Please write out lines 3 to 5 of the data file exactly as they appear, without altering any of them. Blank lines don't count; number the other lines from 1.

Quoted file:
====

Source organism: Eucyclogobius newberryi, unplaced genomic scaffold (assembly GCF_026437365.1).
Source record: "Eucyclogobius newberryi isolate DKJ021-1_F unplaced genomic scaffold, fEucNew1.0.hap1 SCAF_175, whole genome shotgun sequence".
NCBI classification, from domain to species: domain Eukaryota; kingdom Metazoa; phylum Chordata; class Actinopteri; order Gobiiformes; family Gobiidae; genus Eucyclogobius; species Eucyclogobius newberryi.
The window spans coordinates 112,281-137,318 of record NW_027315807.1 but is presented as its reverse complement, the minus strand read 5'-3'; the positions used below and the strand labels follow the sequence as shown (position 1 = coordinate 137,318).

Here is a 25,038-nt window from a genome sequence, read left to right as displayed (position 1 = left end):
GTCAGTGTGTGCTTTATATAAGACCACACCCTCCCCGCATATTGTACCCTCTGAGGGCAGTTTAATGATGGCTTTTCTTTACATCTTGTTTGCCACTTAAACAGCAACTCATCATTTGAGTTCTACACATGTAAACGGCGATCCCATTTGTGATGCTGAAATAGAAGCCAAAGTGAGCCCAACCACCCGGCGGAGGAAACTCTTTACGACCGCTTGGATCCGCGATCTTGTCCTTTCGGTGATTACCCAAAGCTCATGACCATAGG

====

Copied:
NCBI classification, from domain to species: domain Eukaryota; kingdom Metazoa; phylum Chordata; class Actinopteri; order Gobiiformes; family Gobiidae; genus Eucyclogobius; species Eucyclogobius newberryi.
The window spans coordinates 112,281-137,318 of record NW_027315807.1 but is presented as its reverse complement, the minus strand read 5'-3'; the positions used below and the strand labels follow the sequence as shown (position 1 = coordinate 137,318).

Here is a 25,038-nt window from a genome sequence, read left to right as displayed (position 1 = left end):